Wyoming Arts Council

Social justice authors to Speak at UW Shepard Symposium

Microsoft Word - McIntoshFullPacket.doc

Peggy McIntosh

From a University of Wyoming press release:

A writer internationally known for her groundbreaking work on the image of women in advertising, and an author who focuses on a gender-fair curriculum and women’s studies, are the two keynote speakers for the 19th annual Shepard Symposium on Social Justice at the University of Wyoming.

Peggy McIntosh and Jean Kilbourne will deliver their keynote addresses during the symposium titled, “Social Justice in a Media-Driven World,” April 8-11.

McIntosh will speak in the Wyoming Union Ballroom from 5-6:30 p.m. Wednesday, April 8. A feminist and anti-racism activist, McIntosh is best known for her acclaimed article, “White Privilege: Unpacking the Invisible Knapsack.” Her work has been instrumental in putting the dimension of privilege into discussions of gender, race and sexuality. She also is the author of many influential articles on curriculum change, women’s studies and “systems of unearned privilege.”

She is founder and co-director of the National S.E.E.D. (Seeking Educational Equity and Diversity) Project on inclusive curriculum. The SEED Project helps teachers, counselors and administrators create their own yearlong, site-based seminars on making school climates, curricula and teaching methods more gender fair and multiculturally equitable.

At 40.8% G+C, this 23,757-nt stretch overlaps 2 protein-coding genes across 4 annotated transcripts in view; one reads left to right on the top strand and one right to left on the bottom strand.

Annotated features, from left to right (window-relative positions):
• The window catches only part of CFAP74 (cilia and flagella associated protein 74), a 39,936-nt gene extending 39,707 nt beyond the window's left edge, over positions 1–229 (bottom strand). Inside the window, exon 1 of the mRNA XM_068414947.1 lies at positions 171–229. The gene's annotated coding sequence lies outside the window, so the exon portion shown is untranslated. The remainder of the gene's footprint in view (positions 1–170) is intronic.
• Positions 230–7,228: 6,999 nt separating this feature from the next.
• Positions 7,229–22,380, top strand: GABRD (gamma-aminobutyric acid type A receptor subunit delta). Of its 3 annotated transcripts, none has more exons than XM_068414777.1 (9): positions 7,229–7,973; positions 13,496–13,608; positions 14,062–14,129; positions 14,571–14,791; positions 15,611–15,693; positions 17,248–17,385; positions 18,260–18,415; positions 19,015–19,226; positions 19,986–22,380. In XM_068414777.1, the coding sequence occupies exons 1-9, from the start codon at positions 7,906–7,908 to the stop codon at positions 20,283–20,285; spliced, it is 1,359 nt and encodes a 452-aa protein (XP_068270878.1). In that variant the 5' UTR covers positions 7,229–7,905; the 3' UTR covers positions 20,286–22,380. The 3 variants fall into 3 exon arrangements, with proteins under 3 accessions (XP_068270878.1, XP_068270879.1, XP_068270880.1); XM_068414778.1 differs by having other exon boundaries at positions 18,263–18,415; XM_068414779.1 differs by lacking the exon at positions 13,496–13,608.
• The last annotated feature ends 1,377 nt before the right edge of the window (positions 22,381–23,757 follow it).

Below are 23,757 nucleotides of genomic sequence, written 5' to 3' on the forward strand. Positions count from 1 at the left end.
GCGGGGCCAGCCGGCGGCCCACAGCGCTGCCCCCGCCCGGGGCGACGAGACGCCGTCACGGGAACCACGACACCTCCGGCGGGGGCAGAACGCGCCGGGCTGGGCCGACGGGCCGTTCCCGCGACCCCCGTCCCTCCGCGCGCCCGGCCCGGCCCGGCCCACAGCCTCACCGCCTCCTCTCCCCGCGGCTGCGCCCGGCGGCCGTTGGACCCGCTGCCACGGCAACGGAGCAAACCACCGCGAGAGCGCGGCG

McIntosh is the associate director of the Wellesley (Mass.) College Center for Research on Women.

Kilbourne will speak in the Wyoming Union Ballroom Thursday, April 9, from 5-6:30 p.m. She is known for her work on the image of women in advertising and her critical studies of alcohol and tobacco advertising. Her films, lectures and television appearances have been seen by millions of people throughout the world. Kilbourne was named by The New York Times Magazine as one of the three most popular speakers on college campuses.

She is the author of the award-winning book “Can’t Buy My Love: How Advertising Changes the Way We Think and Feel” and “So Sexy So Soon: The New Sexualized Childhood and What Parents Can Do to Protect Their Kids.” Kilbourne is a frequent guest on radio and television programs, including “The Today Show” and “The Oprah Winfrey Show.”

She holds an honorary position as senior scholar at the Wellesley Centers for Women at Wellesley College.

Several events are planned during the symposium, including the annual Saturday Night Party, a fundraiser for local Wyoming high school diversity student organizations. The “Black and White Ball” is from 9 p.m.-1 a.m. April 11 at the Laramie Plains Civic Center, located at 710 E. Garfield St.

The event is open to the public, ages 18 and up, with a cover charge of $5. A cash bar will be hosted by the Crowbar and Grille, and a raffle and prizes will be available. Attendees are invited to dress for the event.

A full schedule of Shepard Symposium events can be found at www.shepardsymposium.org.

The Shepard Symposium on Social Justice has evolved into a major national conference. The symposium, originally titled “The Symposium for the Eradication of Social Inequality,” focused on involving UW and local students in dialogue about issues related to social justice, particularly within the context of public education.

In 2003, the symposium was renamed the Shepard Symposium on Social Justice, honoring the work of the Shepard family and the memory of their son, Matthew Shepard, a former UW student and social activist.

For more information, email Angela Jaime, chair of the symposium, at jaimea@uwyo.edu.

Sort By Category By Month By Year